As many scholars rightly point out, a different approach to the education of girls and boys can be considered as one of the reasons for this unequal status of men and women. A boy is taught to be strong and assertive, and sometimes even aggressive and ruthless. Boys are taught to patiently endure pain, fatigue, cold and hunger, severely suppressing their crying, complaints and any manifestations of weakness. As a result, a man is often ashamed to show such feelings as compassion, weakness, he has to demonstrate self-confidence, even when it does not correspond to his real state.

From an early age, the girl is taught that she should be silent and obedient, do household chores and serve her loved ones. They tend to raise good housewives and skilled needlewomen from the girls. Because of this, many adult women sometimes feel insecure in their abilities in the field of political and professional activities. In addition, often both women and men suffer from such imposition of gender roles. 

Historical aspects of the status of women in Abkhazia

Abkhazia, with its peculiar and sometimes archaic traditions, is of considerable interest to historians, culturologists and ethnologists. It is no coincidence that the outstanding Russian writer Konstantin Paustovsky called "amazing" the complex and diverse Abkhaz life, which has partially preserved to this day.

There are numerous testimonies of scholars and travelers who have studied the traditions and life of the Abkhaz regarding the position and role of women in society in the 19th and 20th centuries. Thus, the well-known expert on the Abkhaz life, Nikolay Albov, in 1893, wrote about the Black Sea Circassians: “girls keep themselves completely free here - just as freely as in Abkhazia”. However, he also noted the unequal position of an unmarried girl and a married woman. The same scientist pointed out that, although the Abkhaz woman held a subordinate position, she was never treated rudely, and the insult of a woman was considered a disgrace to the Abkhaz.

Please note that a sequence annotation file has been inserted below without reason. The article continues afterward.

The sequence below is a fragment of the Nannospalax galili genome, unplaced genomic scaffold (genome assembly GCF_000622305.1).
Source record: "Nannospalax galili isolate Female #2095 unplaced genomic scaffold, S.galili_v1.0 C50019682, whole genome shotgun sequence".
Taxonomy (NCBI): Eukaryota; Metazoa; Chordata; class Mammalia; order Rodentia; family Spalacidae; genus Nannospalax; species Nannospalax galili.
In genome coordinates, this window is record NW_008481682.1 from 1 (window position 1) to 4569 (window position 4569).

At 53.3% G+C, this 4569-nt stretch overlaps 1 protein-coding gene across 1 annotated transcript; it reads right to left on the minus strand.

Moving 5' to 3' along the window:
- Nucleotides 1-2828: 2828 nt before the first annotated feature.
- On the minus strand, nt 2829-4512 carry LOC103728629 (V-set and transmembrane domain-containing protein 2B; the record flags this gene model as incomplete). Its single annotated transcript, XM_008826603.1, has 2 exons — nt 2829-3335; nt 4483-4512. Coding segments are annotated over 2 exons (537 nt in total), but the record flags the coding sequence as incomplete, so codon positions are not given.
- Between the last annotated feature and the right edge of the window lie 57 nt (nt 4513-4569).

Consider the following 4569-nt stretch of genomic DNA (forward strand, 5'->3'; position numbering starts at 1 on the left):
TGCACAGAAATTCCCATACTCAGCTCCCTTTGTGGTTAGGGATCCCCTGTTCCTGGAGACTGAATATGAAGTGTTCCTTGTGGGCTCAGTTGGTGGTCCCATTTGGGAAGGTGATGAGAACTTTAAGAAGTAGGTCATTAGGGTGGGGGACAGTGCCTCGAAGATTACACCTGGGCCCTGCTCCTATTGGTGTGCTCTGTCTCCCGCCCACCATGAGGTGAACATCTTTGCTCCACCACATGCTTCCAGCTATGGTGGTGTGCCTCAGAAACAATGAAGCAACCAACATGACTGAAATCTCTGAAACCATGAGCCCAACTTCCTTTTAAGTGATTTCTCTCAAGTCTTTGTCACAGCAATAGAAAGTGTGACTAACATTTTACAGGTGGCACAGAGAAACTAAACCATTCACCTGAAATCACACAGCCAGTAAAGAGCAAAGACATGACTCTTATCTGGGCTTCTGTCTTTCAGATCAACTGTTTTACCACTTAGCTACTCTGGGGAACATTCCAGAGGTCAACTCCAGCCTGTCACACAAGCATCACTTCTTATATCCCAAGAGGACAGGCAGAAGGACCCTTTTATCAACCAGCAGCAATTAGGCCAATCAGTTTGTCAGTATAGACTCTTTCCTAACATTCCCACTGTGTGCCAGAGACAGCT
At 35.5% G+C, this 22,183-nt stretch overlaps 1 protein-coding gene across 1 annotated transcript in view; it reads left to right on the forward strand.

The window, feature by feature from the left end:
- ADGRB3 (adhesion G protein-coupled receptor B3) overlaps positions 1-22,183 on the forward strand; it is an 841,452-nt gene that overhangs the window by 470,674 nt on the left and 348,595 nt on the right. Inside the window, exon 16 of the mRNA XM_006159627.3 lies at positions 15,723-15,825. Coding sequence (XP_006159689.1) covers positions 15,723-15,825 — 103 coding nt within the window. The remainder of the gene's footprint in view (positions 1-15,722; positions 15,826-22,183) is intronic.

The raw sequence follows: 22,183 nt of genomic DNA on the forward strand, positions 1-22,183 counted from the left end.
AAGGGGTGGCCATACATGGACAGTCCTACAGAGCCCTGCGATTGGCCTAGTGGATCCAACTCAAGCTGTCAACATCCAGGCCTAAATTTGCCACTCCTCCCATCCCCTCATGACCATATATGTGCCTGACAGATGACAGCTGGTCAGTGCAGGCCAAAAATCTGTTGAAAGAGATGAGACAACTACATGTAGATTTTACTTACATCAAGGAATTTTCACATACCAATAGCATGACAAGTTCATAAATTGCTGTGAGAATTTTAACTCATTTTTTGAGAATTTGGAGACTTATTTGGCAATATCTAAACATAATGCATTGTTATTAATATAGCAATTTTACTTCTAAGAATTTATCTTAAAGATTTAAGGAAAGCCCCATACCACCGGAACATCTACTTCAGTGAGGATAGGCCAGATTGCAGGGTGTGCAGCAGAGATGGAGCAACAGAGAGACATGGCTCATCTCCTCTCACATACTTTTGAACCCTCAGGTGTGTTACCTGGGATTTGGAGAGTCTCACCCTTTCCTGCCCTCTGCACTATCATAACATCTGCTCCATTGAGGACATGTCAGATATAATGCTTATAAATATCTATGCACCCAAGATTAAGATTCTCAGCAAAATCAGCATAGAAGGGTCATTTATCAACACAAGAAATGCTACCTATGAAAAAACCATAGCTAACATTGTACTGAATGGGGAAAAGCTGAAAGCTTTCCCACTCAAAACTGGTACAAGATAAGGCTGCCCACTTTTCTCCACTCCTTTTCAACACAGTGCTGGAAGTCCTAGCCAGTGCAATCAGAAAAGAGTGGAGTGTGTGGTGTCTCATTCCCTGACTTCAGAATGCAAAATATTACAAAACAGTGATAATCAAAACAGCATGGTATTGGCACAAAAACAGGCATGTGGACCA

Judging by the available data, among Abkhaz and Circassians a woman occupied a more free position in society compared to some other mountain peoples of the Caucasus. As many experts of the Abkhaz life emphasized, an Abkhaz woman could act in court, defending her own interests or the interests of her relatives. Abkhaz women from privileged classes had a particularly high status: they took part in public affairs on a par with men, sometimes even led by armed detachments, participating in hostilities. Historian Konstantin Machavariani noted that the Abkhaz women were “exemplary riders, like their husbands - they were, in a way, fearless and brave Amazons”. It is also known that at the historical Duripsh national gathering of the Abkhaz in 1931, of three hundred women present, six were given the opportunity to speak.

As other scholars point out, the most authoritative women, who were famous for their experience and wisdom, participated in popular gatherings, in village and town meetings, in court hearings and always had the right to vote at these events. The prominent Abkhaz historian, ethnologist and literary scholar Shalva Inal-Ipa paid much attention in his writings to the position of women in Abkhaz society. He pointed out that the woman enjoyed quite high prestige and respect; she was protected from hard physical work and overwork. In addition, the widowed woman or family, in which there were no adult men, neighbors helped together, until the children grew up.

According to S. Inal-Ipa, the Nart epos is the most vivid confirmation of the existence of matriarchy among the ancient Abkhaz matriarchs. In particular, the scientist points out, this can be attributed to the image of the great mother of the Narts Sataney-Guasha, who "heats without the sun, sparkles without the moon." Sataney-Guasha acts as the ancestor and head of the family, the keeper of the family hearth and a wise diviner who predicts the future. Another bright female image is the only sister of the Narts Gunda The Beautiful.